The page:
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July 2016

Healthy Living Yoga

A Chat with Abhijata Sridhar

July 27, 2016

POMELO_20160723084413_save[1]Those following my Facebook updates would know that I attended my first Iyengar workshop last weekend.  I had been looking forward to the workshop all month.  Turns out, the workshop became special for me.    It was conducted by 3 senior Iyengar teachers.  It was held at Belur, BKS Iyengar’s birthplace.  Iyengar teachers are legendary for being strict and no nonsense.  So when, at the end of the first day I came up with the idea that maybe I could do my first ever interview for the blog with one of the most famous yoga teachers in the world, I didn’t think it would actually happen.  But it did!  And I was kicked.  Below is the interview.  At the end is the link to where you can hear it on YouTube.

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PB: First of all Abhijata, thank you so much for agreeing to do this interview.  I know its on short notice but thank you so much.

AS: Welcome.

PB: So the first question I wanted to ask you is in your opinion what is the role of a guru.  In the modern context when the practitioners have changed and the practice has changed, and you know, lifestyles and I think times have changed so now what is the role of a guru in a student’s or in a seeker’s life?

AS: I think the word guru is used very..uh… easily these days…because so many people that we see I would say are teachers, instructors…I mean it starts off with you know being..instructing a class, conducting a class, teaching a class… A guru is not somebody who teaches you a subject, a guru is somebody who teaches you about living, a guru is somebody who teaches you life.  So, not everybody can get a guru, not anybody can become a guru (starts laughing).

PB: Hmmm..ok..alright..and do you agree that, you know they say that when a student is ready then the guru appears.  So and…I feel that is sort of taking away responsibility from a student, like y’know you just keep on doing your work and the guru will come on their own.  But do you feel for students today who are seeking something more from the practice, do you think they should go out and actively look for a guru or do you feel that they should just wait and when they are ready the guru will appear.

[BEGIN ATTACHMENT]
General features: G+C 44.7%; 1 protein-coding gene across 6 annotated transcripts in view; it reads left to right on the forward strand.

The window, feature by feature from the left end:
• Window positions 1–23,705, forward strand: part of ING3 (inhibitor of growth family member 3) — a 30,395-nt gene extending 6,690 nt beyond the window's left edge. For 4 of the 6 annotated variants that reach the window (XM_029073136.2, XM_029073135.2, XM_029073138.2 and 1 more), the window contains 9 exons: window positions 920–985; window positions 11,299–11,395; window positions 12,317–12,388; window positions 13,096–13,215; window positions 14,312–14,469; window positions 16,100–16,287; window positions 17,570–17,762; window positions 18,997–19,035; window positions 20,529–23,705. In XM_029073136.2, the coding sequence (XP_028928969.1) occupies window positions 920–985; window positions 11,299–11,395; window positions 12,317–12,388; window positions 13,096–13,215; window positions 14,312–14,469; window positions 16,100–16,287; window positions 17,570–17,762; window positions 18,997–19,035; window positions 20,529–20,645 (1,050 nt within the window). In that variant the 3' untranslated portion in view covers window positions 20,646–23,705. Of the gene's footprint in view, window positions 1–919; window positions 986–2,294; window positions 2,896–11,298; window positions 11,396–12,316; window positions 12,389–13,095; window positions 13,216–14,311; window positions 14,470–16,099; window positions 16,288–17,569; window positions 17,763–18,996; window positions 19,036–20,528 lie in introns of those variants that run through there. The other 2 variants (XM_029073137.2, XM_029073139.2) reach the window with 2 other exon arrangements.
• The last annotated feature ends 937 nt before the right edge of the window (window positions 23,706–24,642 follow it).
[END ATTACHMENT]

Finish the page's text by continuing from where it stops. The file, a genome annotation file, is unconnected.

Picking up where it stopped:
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AS: Ah….I’ve been lucky to have had my guru (laughs again), so I don’t think it will be fair for me to answer this question because fortunately I was lucky enough to have been born in this family and to have been taught by him and by my uncle and aunt, Geetaji and Prashantji too and then Guruji became my guru.  So yes, in a sense you cannot make a guru, but yes a guru appears it is true in one sense, but at the same time you can’t expect someone who is teaching you a subject to be a teacher and then somebody just comes and  there the guru has appeared.  I think a teacher transforms to becoming a guru, a student transforms into becoming a shishya and it doesn’t happen so easily, it’s not so easy. (starts laughing)

PB: And so that’s another question I had for you, when did your grandfather, he was your grandfather and then what was the moment when he became your guru?  What was that transformational moment for you when you realized that ok this transformation has happened.  It’s like a paradigm shift which happens in your life.  So when did you realize that?

AS:  I don’t know.  Honestly I don’t know when he being my grandfather stopped and he becoming my guru emerged.  When I came to Pune I just wanted to see what this yoga was about.  I mean, why there are so many people from all over the world who come to my grandfather to learn…so let me see what this is all about, that’s how I started my learning in yoga.  And he was teaching me asanas, and somehow it just evolved into he teaching me …

PB: life?

AS: ..so many other things (laughs).

PB:  And also, so you’re one of the more younger teachers in the world of yoga, so how do you feel your teaching has evolved from the time your grandfather was teaching, from the time his guru was teaching?  You know because people have also changed, so do you think your style of teaching has evolved with the times or is different from what the style of teaching of older teachers has been.